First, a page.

EI: Well, honestly, that’s up to your readers. My page is open for those who are looking for inspiration on cuts that work. I also provide inspiration for taller-than-average men who are trying to figure out what works for them. I will not say that my fits are out of this world or that my style is better than anyone else’s. What I can say is that my page conveys the triumph of a man finally finding comfort in what works stylistically. That’s the most I can promise.

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VR: What is your definition of style,and who or what inspires you?
EI: The well -dressed men I see on the Internet or on the street inspire me. This is because I know that a truly well-dressed man has gone on a very long journey emotionally, financially and stylistically to get to his sweet spot, and that is one of the most admirable things I feel I can witness. It takes perseverance, money and stubbornness to break away from the herd and stick to what you like. That to me is truly style and true style inspires me. True style is timeless and comfortable and carefree, but it also looks good. That is what I aim for and that’s my wish for anyone who is on the path to figuring out who they are stylistically. To find that comfort and ease in who they are because you will always look your best when you feel that way — no matter what you are wearing.

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VR: You mentioned you’re 6’9” tall — what are your style tips for men over two metres tall?
EI: Find what brands work for your body type and do not be talked into looking into an extra long. Look at a long first and see how it fits. For the most part, if it covers your bottom, fits well over your chest, covers your collar adequately and is long enough in the arms, then you have a start. Then you can start looking at the bells and whistles of the suit, like lapel size, button stance, pockets, etc.

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Photos: Esosa Imoisili

http://www.centralcalisosa.tumblr.com


Sartorial malaise

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December 2, 2014 by Ville Raivio

“I am frequently asked whether I have an explanation for the truly appalling standards of dress exhibited by men (I can hardly call them gentlemen) on the streets of Britain. The slovenly, drab clothes worn by my compatriots – both young and old – cause shame to those of us who remember when the sartorial principles of the British (perhaps I mean English? – but no, the Welsh, the Scottish and the Northern Irish were our equal in this regard) were, to use the cliché (which was a cliché because it was true), the envy of the world.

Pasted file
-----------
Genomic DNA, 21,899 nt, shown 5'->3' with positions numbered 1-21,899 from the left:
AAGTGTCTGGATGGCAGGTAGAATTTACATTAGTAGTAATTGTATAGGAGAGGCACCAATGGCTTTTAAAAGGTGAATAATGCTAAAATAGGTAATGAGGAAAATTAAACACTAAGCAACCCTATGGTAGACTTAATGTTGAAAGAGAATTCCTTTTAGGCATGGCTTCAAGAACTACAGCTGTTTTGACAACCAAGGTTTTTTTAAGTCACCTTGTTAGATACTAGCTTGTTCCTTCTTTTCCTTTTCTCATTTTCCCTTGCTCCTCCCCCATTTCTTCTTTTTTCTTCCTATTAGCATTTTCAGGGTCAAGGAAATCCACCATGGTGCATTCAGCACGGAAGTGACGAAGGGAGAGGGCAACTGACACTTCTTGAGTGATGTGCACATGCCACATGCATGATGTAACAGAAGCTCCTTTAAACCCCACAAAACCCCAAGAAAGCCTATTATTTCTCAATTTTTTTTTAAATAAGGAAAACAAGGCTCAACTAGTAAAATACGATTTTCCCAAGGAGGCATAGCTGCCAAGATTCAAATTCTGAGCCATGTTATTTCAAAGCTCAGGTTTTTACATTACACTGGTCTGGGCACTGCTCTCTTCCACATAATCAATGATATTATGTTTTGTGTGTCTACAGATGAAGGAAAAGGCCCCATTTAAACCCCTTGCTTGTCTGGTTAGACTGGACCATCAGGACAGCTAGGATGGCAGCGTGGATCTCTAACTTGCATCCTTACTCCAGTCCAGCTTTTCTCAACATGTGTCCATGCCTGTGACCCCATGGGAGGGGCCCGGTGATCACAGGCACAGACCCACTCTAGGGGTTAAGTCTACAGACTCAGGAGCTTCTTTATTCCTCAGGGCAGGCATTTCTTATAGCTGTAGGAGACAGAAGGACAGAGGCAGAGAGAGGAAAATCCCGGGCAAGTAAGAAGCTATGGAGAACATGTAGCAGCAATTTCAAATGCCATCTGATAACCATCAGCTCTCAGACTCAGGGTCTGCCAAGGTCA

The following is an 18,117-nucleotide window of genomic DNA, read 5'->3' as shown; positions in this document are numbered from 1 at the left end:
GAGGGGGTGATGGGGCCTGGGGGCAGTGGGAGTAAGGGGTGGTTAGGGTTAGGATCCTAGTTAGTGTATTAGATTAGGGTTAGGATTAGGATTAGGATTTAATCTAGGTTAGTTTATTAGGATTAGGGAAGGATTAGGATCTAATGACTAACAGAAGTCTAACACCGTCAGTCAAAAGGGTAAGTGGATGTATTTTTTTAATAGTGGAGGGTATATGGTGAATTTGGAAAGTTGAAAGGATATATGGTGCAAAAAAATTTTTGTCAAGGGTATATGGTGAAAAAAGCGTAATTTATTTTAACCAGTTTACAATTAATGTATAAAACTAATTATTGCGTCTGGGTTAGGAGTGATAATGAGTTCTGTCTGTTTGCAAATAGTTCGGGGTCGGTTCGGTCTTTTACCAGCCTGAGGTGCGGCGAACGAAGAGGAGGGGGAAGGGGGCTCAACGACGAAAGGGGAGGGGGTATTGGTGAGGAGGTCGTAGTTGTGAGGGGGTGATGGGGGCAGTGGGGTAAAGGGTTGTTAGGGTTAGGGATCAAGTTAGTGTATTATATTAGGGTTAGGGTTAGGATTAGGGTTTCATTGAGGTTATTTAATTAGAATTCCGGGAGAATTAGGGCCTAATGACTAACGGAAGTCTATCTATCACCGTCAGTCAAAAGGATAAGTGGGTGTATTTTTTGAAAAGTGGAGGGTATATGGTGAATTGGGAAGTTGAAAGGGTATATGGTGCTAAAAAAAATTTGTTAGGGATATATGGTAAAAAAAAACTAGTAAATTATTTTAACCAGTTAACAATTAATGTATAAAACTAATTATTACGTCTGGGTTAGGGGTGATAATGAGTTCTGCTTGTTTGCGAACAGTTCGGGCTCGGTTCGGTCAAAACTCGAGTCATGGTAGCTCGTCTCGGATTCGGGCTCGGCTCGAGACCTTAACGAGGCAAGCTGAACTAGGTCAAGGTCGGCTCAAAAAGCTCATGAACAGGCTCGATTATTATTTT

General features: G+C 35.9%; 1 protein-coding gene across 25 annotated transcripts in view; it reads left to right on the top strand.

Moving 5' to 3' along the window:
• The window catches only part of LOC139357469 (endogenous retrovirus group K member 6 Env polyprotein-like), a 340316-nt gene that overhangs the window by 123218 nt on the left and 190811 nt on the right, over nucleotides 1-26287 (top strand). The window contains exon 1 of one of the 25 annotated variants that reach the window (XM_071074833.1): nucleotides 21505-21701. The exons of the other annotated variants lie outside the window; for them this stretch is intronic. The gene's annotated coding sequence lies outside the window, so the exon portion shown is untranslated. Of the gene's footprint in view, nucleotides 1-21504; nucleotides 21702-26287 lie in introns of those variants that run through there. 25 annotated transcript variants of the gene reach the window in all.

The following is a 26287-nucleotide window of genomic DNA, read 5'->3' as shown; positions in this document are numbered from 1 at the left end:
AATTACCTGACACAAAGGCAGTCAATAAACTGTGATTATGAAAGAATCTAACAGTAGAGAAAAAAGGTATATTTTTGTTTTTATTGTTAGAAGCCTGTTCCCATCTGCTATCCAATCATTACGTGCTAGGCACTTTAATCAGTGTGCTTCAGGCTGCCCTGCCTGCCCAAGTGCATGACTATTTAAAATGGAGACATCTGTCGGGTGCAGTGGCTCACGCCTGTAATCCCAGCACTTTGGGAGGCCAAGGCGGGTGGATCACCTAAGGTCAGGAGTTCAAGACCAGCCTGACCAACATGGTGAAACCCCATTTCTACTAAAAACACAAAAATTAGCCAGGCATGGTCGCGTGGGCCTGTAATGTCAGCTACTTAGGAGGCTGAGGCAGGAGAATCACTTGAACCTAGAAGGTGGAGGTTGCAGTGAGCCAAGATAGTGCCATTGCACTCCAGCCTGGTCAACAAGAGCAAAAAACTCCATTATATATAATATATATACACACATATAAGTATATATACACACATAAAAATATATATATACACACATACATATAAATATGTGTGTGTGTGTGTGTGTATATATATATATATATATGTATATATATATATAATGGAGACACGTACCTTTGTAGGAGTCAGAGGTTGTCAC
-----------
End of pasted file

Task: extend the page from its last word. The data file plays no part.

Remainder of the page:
I can offer the following factors by way of explanation, although (Laus Deo!) I have no expertise in the realm of social “science” (was ever a ‘discipline’ more inappropriately named?). I list them in no order of precedence.

1. The destruction of the grammar schools.
Any person – politician, sociologist, journalist or other rapscallion – who dares to talk about the collapse of ‘social mobility’ without mention of the destruction of the grammar schools (by both Labour and Conservative governments and by local authorities of both parties) is either a liar or a fool. The grammar schools allowed those from lowly backgrounds to go – with their heads held high – to the best colleges in Oxford and Cambridge. There they learnt (or, more accurately, had confirmed – for their schools had already inculcated what was best about Britain) what it meant to be a gentleman, and to dress as such.

2. The growth of the ‘celebrity culture’.
To admire those who have nothing to offer beyond the fact that they appear in glossy magazines and/or on the television (I do not think this admiration applies to those who speak on the wireless) is an idiocy which has taken root among those of limited intelligence. Such admired persons appear to spring up from the Underclass and appear to take a delight in dressing as if their chief ambition is to apply for employment in the world of refuse collection.

3. The development of the technology of communications.
The uncivilised masses appear to believe that their inadequacies can be supplied by a rigorous observation of the small screens which they hold before them as they walk our streets, sit in our restaurants and (astonishingly and dangerously) drive motor cars and pedal bicycles. Their habit inclines them to neglect their companions (how I feel for the ladies who sit, conspicuously bored, at dinner tables while their beaux stare at their telephones) and suppose that their drab, dismal clothes are in some way sufficient for those social situations for which they have the finance but, clearly, not the manners.